State of the Union is bold – or out of touch
President Bush’s last State of the Union address was seen as a bold plan for his final year in office by some Northwest members of Congress and a sign that he’s out of touch with a national mood for change by others.
But members of both parties could find something they liked and something they didn’t in the 53-minute speech.
“It was the speech of a president who obviously isn’t going to retire until January 2009,” Sen. Larry Craig, R-Idaho, said.
Sen. Patty Murray, Washington’s senior Democrat, contended, however, the speech showed he was misreading the public.
“All of the presidential candidates on both sides are talking about change, and he came in with the same old things,” she said. “The economy is slipping … and the American public is saying ‘What about us?’ ”
Craig and Murray, who sit on the Senate Veterans Affairs Committee, and several other members applauded Bush’s call for expanding benefits for veterans and their family members.
Congress approved accelerated benefits for veterans last year under the “Wounded Warriors” legislation, Craig said, and a proposal to allow veterans to transfer unused education benefits to spouses or children would have a good chance this year.
Sen. Maria Cantwell, D-Wash., called that a great idea, and one that could pass “if he’s serious about it.”
With an admonition to “get it done,” Bush urged the Senate to approve with few changes an economic stimulus package that he negotiated with House leadership, and is set for a vote in the House today.Rep. Cathy McMorris Rodgers, R-Wash., said she’ll vote in favor of that plan as a way of easing the concerns of the public.
“It’s an example of where Republicans and Democrats are coming together on what’s best for America,” she said. “We need to move quickly.”
But Rep. Bill Sali, R-Idaho, said he wasn’t sure yet that he could support the stimulus package because of concerns over driving up the deficit. He’d rather support a package that cuts taxes and spending, but conceded Bush is likely stuck with a plan that is “not what he’d like to do but what he can do.”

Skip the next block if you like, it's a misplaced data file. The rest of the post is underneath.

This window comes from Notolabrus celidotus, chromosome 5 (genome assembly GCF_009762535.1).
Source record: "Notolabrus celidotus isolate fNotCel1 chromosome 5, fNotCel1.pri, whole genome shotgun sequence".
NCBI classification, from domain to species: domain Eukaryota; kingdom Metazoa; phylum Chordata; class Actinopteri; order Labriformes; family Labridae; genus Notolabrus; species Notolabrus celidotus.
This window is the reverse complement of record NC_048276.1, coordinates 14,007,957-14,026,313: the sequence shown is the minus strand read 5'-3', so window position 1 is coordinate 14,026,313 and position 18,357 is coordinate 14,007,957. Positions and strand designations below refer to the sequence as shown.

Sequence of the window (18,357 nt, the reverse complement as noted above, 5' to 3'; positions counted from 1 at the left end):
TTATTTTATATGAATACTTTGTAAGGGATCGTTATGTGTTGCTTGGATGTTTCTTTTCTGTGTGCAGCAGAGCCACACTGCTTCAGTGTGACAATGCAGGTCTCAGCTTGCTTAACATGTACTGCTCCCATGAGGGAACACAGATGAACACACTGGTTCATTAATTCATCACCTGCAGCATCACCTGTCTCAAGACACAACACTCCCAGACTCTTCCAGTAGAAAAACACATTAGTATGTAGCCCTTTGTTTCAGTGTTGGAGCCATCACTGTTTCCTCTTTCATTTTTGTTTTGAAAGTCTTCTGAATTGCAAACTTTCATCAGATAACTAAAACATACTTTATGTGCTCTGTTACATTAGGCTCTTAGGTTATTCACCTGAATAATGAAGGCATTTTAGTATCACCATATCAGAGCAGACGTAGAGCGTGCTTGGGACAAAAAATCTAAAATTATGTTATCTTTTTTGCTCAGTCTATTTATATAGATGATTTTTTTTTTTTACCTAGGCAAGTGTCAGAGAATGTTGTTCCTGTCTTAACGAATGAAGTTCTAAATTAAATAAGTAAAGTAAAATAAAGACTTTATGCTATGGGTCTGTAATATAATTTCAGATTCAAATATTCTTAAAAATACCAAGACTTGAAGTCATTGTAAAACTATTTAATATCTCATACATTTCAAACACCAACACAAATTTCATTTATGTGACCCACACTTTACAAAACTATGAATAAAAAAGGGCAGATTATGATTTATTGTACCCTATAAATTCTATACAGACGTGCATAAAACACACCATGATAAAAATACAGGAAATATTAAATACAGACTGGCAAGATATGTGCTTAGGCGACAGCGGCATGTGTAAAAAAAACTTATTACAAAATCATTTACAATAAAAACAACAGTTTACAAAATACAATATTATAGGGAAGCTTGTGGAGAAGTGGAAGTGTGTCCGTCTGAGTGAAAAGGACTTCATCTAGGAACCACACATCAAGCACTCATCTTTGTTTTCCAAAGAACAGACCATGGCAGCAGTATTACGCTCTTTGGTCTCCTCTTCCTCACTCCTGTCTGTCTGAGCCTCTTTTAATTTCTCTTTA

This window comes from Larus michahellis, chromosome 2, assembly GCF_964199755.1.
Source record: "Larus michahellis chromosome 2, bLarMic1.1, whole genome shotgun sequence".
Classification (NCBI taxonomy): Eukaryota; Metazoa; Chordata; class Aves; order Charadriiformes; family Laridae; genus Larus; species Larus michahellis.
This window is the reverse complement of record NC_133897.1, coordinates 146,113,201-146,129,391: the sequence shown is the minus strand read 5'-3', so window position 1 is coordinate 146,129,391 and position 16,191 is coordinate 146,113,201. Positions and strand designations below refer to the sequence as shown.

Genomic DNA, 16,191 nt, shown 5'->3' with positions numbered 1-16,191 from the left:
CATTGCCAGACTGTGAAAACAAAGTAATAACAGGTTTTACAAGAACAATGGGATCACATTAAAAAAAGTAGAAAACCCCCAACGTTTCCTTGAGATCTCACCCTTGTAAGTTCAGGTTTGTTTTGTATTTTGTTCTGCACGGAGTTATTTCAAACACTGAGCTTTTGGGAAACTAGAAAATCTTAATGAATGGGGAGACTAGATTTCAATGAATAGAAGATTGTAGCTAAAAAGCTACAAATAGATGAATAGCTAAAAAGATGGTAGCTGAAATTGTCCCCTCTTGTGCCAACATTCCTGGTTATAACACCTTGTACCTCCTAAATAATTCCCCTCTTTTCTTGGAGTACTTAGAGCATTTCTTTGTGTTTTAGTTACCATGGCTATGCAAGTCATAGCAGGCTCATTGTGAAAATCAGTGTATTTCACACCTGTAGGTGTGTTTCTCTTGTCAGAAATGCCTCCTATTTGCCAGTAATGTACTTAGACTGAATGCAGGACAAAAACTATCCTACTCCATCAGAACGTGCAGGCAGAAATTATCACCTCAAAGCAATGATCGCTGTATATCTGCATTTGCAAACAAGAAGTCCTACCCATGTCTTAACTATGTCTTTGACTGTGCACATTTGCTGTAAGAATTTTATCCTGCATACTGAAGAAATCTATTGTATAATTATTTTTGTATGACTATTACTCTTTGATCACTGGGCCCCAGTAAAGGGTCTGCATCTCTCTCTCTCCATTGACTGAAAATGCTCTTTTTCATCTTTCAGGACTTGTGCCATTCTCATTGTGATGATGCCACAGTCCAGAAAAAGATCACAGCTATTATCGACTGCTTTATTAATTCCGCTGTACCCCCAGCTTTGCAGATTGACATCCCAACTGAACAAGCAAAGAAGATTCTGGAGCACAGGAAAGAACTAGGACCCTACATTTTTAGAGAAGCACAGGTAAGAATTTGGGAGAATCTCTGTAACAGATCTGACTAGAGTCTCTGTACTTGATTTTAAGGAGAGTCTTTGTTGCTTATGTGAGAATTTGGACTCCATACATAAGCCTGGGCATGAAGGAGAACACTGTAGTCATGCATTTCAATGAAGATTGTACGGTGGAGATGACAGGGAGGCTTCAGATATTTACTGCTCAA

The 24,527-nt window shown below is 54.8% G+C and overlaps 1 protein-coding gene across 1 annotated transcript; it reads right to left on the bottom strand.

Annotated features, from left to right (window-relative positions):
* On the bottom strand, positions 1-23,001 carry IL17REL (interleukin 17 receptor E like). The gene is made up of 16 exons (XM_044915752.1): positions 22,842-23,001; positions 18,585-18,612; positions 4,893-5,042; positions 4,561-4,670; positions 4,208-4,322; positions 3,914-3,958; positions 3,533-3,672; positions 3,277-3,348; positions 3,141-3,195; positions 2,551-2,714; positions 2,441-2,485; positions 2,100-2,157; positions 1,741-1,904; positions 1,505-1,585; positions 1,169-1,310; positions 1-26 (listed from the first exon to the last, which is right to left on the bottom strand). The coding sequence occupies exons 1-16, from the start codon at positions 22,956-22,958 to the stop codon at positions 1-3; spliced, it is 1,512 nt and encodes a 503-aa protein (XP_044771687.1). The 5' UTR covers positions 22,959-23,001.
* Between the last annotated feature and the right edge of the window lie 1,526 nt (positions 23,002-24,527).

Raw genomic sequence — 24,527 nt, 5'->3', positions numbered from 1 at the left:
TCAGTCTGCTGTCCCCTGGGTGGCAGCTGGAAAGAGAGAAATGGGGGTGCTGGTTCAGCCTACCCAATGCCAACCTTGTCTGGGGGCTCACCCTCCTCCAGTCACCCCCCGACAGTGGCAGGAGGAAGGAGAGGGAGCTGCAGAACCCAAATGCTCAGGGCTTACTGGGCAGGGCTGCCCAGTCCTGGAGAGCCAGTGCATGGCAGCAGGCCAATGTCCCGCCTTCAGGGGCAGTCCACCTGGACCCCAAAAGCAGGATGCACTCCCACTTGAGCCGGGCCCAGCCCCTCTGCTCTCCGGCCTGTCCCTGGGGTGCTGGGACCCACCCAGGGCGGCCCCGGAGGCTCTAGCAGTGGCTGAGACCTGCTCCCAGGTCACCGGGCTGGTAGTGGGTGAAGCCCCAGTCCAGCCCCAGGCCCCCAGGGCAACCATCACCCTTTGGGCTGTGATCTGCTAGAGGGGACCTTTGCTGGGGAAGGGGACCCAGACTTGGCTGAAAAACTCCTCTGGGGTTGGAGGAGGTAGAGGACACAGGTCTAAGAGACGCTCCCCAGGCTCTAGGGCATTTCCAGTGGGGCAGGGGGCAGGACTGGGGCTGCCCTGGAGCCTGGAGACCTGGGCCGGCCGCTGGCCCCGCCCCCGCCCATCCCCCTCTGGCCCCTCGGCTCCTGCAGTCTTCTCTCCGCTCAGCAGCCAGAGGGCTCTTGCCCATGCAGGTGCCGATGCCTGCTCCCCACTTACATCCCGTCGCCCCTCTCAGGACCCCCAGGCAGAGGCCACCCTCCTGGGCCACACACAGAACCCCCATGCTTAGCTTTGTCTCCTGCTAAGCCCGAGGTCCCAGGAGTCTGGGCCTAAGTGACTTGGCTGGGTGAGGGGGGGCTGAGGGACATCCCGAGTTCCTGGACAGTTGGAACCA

Sen. Mike Crapo, R-Idaho, said he also has concerns about the costs of the package, which he called one of the few areas of the speech where he differs with the president.
“I’m not yet convinced that piling $100 billion to $150 billion on our debt … is the right thing to do,” Crapo said.
And while Craig also liked much of the agenda Bush laid out, he’s concerned that the stimulus package will do little to stimulate the economy long term. He’s hoping the Senate will add a tax credit for homebuyers, similar to what was used in the 1970s, to stimulate the housing market, and with it, the timber industry.
Cantwell said she hopes the Senate will add some incentives to stimulate businesses involved in energy conservation, which would pay long-term economic and environmental dividends.
The president devoted a significant portion of the second half of his speech to Iraq. McMorris Rodgers said she recalled that a year ago, when he first announced the increase in military forces, some were pessimistic about the results. Now he was talking about bringing the troop levels down, and “we’re in a much better place,” she said.
But Murray said Bush painted an “awfully rosy” picture of the situation in Iraq, where the United States is entering its sixth year of war. She was unhappy with his warning to Congress to rely on the administration and military commanders to decide on any further withdrawals.
“The message is, we’ve got to keep 160,000 troops in there indefinitely,” she said.
Sali said he worried that Bush’s proposals on immigration reform weren’t specific enough and eventually will contain amnesty for foreign nationals in the country illegally. But McMorris Rodgers said she doubted that was the case, because of a general recognition that amnesty is “a deal-breaker.”
Like other Republicans, McMorris Rodgers said the speech was definitely not the address of a lame duck. Rather, it seemed to be a recognition that only a year remains for Bush to accomplish what he wants, and he was signaling “a sprint to the finish” along with a call for Congress to stop its partisan fighting.
Cantwell said it had some interesting ideas, but she wants to see some details and follow-through, particularly on energy.
“It was really more of a smorgasbord of issues rather than a big, inspirational speech,” Cantwell said.